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Memorial scholarship honors Dave Wieckert’s skill at taking dairy science education beyond the classroom

Wieckert in 2014 at the CALS Honorary Recognition Ceremony and Banquet, where he received a Distinguished Service Award from the college.

UW–Madison Professor of Dairy Science Dave Wieckert had great classroom teaching skills, but a lot of his former students remember him best for how he was able to take dairy science education beyond the classroom.

Wieckert, who died last May at the age of 88, led hundreds of field trips to farms around Wisconsin as well as in California and Canada, advised the Saddle and Sirloin Club, coached the dairy judging team, helped students take advantage of study-abroad programs and was a tireless advocate for Peace Corps service.

So to honor Wieckert’s legacy, his UW colleagues are creating additional opportunities for hands-on learning with a memorial scholarship for undergrads who want to conduct their own independent research projects.

“Dave spent 33 years trying to maximize the impact for students, not just through his teaching, but also by encouraging them to get involved in additional educational experiences,” says Kent Weigel, chair of the UW–Madison Department of Animal and Dairy Sciences. “So we think it’s fitting to memorialize Dave by giving students an opportunity to do independent research under the supervision of a faculty mentor.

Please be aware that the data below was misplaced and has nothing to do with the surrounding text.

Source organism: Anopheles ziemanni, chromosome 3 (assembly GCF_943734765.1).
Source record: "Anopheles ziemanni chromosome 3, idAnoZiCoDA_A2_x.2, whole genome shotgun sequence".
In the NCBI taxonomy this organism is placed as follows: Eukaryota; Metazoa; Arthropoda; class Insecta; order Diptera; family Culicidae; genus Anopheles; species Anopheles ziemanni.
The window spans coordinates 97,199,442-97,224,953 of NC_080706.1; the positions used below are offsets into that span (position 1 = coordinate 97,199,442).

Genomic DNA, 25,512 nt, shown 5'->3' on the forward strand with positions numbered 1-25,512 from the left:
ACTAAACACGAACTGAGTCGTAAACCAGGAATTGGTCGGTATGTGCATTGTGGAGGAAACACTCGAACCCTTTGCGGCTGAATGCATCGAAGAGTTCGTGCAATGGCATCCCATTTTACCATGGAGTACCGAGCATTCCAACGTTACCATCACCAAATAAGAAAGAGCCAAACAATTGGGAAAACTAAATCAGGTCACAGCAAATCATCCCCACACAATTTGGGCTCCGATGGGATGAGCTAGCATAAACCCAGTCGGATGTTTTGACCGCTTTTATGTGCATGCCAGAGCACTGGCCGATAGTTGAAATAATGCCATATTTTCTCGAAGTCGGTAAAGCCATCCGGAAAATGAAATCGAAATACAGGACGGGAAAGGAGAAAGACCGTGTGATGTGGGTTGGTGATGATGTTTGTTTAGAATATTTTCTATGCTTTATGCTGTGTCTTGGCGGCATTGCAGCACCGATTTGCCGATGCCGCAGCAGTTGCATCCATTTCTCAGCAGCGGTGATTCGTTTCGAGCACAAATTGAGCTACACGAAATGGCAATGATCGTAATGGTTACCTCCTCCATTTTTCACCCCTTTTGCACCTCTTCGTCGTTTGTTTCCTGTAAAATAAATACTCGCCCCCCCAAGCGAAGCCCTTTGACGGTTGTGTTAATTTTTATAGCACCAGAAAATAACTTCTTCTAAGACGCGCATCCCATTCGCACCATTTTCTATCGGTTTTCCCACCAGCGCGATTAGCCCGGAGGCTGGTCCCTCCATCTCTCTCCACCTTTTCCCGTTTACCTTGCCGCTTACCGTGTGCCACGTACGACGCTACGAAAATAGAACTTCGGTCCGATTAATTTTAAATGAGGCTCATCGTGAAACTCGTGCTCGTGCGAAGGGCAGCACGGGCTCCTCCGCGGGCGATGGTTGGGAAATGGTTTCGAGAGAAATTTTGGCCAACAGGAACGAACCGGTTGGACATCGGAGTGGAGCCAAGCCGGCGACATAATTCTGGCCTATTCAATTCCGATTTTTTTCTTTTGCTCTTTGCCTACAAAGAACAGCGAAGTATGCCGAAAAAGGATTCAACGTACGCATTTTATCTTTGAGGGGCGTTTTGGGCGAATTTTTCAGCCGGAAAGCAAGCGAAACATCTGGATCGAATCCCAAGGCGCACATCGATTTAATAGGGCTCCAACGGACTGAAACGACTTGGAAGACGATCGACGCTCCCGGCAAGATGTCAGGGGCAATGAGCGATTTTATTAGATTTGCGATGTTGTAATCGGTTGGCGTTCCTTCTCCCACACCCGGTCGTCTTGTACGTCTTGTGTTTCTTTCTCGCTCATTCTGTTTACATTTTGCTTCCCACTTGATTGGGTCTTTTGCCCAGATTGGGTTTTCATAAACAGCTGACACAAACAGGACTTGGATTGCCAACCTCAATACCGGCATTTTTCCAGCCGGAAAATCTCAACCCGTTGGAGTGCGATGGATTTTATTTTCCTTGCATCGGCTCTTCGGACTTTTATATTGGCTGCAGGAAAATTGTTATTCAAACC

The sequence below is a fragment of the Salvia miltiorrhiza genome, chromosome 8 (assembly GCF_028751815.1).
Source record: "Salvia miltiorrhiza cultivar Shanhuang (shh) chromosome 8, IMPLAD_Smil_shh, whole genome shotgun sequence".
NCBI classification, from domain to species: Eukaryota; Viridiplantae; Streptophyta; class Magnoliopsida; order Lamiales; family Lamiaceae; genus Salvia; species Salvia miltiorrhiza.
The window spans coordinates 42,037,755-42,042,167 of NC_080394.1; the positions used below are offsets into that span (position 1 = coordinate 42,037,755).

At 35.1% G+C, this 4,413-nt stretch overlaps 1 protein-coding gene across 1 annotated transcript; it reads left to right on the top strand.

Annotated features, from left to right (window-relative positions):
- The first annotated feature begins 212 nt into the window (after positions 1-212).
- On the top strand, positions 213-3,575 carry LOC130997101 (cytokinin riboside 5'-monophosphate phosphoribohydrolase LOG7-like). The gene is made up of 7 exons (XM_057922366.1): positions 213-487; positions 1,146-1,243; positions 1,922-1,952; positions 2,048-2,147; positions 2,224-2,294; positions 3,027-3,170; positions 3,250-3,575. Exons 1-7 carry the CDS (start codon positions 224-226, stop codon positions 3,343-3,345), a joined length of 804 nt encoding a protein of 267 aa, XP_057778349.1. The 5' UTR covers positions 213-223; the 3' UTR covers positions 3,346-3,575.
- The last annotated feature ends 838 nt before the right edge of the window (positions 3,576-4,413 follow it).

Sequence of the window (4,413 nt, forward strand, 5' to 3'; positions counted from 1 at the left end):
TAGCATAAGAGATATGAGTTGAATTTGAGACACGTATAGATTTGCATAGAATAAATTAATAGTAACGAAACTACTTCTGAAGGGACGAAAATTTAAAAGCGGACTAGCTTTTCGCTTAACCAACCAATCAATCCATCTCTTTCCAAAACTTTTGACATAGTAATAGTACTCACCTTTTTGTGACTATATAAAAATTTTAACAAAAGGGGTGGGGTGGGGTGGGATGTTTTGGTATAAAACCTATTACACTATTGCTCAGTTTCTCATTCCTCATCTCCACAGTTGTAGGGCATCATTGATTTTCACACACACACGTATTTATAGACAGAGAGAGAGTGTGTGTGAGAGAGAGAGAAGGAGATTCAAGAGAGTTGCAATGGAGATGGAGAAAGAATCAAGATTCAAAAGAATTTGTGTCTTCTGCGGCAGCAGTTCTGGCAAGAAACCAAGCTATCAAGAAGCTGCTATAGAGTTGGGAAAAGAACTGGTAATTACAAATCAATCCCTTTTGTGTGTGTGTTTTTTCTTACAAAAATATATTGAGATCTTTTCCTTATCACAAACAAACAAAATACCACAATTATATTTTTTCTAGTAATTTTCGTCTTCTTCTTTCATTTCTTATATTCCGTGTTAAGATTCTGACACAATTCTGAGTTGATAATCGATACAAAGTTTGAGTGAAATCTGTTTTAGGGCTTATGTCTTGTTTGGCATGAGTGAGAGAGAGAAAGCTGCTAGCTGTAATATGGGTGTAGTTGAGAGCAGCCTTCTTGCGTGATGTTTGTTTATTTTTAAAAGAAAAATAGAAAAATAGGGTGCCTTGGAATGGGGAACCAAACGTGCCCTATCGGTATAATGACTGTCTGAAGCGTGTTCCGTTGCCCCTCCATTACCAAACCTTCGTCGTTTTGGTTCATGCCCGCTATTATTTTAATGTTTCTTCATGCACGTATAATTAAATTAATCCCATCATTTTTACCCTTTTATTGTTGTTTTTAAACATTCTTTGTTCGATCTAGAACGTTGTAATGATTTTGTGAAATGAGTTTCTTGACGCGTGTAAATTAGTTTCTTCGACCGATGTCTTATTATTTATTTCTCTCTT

Former student Mike Hutjens thinks that’s a great way to remember Wieckert. Wieckert had a life-changing influence on Hutjens’ career, partly by steering him to a job in a dairy research lab.

“He hooked me into the dairy sector,” says Hutjens, a University of Illinois emeritus professor, prominent dairy nutritionist, past president of the American Dairy Science Association and longtime columnist and webinar co-host for Hoard’s Dairyman magazine.

Hutjens was a student in an introductory animal sciences class that Wieckert co-taught as a new professor. Hutjens had planned on a career as a county extension agent or vocational ag teacher, but he began to reconsider.

“He was a tremendous teacher. I really enjoyed it,” Hutjens says. But even more important, Wieckert connected Hutjens with a job in the department’s mastitis lab.

“It was a great experience. I worked for a grad student in the lab, collecting milk samples in the barn, doing some metering and counting leucocytes, and got to know people who went on to faculty jobs all over the country. I thought it was really cool.”

In his junior year, Hutjens switched his major to dairy science. “You could say that Dave Wieckert got me my first job in dairy science,” he says.

Wieckert himself was a hands-on learner, says Charlie Crave, whose family milks 2,100 cows and produces award-winning farmstead cheese near Waterloo, Wis. That’s one reason he joined with Charlie and George Crave to start up a commercial dairy farm.

The brothers got to know Wieckert when they attended the UW Farm and Industry Short Course. They wanted to start a dairy operation; Wieckert, who grew up on a dairy farm, proposed that they throw in as partners. They wrote up a business plan, rented a farm and filled the barn with 72 cows. “Dave was there every weekend and pitched in with any job there was to do,” Crave says.